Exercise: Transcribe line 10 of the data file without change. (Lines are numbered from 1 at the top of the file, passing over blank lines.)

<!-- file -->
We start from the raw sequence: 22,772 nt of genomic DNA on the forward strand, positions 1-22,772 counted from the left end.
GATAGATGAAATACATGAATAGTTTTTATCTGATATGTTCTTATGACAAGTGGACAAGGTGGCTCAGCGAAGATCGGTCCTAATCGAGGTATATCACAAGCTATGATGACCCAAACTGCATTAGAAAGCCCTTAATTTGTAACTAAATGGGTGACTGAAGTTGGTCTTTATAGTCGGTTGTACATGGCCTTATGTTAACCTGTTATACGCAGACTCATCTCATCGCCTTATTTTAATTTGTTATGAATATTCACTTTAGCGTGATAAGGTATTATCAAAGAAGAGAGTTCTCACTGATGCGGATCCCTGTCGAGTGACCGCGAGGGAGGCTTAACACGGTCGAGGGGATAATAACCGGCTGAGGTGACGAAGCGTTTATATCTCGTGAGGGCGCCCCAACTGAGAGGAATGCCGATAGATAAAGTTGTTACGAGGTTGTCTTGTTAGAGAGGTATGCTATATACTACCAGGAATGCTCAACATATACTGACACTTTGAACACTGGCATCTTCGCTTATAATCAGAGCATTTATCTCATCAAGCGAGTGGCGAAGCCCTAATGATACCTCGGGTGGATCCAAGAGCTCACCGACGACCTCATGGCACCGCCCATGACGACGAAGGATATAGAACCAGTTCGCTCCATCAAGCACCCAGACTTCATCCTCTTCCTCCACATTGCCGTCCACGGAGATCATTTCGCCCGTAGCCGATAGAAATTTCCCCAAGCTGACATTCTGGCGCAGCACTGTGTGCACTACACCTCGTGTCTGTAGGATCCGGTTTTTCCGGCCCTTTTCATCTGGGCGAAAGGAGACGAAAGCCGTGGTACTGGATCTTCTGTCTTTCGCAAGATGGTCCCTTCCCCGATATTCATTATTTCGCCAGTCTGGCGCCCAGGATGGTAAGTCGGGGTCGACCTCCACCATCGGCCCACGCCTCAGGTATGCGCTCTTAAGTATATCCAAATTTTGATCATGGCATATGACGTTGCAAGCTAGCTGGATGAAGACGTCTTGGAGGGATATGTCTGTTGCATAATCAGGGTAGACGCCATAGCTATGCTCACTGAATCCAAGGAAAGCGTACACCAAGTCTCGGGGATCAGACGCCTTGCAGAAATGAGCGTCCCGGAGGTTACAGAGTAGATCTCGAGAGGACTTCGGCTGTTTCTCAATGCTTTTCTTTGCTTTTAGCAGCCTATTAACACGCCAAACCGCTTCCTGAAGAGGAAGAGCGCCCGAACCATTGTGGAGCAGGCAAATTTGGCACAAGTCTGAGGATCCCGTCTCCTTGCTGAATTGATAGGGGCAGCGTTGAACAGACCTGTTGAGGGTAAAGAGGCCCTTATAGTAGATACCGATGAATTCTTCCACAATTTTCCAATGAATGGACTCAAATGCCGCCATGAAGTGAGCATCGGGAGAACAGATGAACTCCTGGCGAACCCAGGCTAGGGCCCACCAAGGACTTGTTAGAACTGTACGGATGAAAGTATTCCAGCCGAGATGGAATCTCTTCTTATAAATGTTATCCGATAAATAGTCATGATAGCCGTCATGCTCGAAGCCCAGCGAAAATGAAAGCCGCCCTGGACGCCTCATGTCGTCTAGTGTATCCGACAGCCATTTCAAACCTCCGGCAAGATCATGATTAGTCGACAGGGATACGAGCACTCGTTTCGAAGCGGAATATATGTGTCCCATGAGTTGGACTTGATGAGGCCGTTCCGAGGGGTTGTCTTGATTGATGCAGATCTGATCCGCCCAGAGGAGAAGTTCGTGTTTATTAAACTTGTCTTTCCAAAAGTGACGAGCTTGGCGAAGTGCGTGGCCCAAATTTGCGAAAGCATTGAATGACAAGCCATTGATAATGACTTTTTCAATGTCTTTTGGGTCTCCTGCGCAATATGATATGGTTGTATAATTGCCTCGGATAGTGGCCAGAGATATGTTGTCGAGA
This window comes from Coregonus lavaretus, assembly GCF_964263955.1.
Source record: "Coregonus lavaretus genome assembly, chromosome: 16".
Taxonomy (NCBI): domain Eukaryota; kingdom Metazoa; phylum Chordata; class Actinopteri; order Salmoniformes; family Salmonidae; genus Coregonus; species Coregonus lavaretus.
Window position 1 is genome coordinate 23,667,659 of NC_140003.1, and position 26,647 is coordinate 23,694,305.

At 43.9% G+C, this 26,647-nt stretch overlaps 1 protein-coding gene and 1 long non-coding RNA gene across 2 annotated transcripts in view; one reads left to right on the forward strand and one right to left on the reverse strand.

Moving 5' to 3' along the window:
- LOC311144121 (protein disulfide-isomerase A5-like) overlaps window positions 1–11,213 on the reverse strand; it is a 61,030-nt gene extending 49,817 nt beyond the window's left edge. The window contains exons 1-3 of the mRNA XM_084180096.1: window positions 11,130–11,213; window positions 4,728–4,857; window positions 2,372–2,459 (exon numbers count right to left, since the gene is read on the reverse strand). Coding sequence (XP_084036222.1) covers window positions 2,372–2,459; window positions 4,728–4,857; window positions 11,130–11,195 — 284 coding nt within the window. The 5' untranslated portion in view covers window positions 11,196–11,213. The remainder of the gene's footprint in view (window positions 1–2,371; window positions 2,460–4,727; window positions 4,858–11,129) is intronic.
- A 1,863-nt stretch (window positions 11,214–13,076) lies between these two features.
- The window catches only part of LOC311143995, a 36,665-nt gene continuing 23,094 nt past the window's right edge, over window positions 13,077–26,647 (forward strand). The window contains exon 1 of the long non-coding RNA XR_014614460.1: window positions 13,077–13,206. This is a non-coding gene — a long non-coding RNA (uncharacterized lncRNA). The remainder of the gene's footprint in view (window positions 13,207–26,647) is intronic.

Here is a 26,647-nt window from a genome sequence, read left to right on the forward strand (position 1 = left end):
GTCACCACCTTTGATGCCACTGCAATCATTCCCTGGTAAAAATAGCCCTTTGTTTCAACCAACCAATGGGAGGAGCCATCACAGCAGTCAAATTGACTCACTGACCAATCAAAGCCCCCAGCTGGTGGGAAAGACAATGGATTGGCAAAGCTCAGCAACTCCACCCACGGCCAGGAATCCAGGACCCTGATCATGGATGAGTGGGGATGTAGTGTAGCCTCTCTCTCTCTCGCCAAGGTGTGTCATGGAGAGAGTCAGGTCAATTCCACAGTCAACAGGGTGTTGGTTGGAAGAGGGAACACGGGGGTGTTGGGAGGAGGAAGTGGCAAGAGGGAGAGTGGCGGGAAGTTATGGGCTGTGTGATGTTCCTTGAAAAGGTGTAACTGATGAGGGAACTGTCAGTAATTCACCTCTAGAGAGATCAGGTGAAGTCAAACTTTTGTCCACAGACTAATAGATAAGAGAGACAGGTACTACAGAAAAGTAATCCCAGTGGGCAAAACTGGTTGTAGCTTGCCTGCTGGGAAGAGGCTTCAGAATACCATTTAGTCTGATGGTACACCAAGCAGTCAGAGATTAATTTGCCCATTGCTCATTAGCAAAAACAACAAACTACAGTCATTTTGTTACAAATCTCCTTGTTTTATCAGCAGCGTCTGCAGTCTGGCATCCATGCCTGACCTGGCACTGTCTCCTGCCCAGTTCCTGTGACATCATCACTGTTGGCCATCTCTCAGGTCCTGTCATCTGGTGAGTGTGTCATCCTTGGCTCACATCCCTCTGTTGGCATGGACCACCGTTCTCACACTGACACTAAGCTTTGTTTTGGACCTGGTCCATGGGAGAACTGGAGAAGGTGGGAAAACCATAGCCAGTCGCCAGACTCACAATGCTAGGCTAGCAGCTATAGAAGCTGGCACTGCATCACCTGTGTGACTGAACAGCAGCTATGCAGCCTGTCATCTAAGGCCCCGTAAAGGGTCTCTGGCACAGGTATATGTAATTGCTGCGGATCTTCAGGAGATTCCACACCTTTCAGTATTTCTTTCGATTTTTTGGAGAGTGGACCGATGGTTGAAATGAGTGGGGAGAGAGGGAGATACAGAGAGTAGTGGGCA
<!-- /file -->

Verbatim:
- A 1,863-nt stretch (window positions 11,214–13,076) lies between these two features.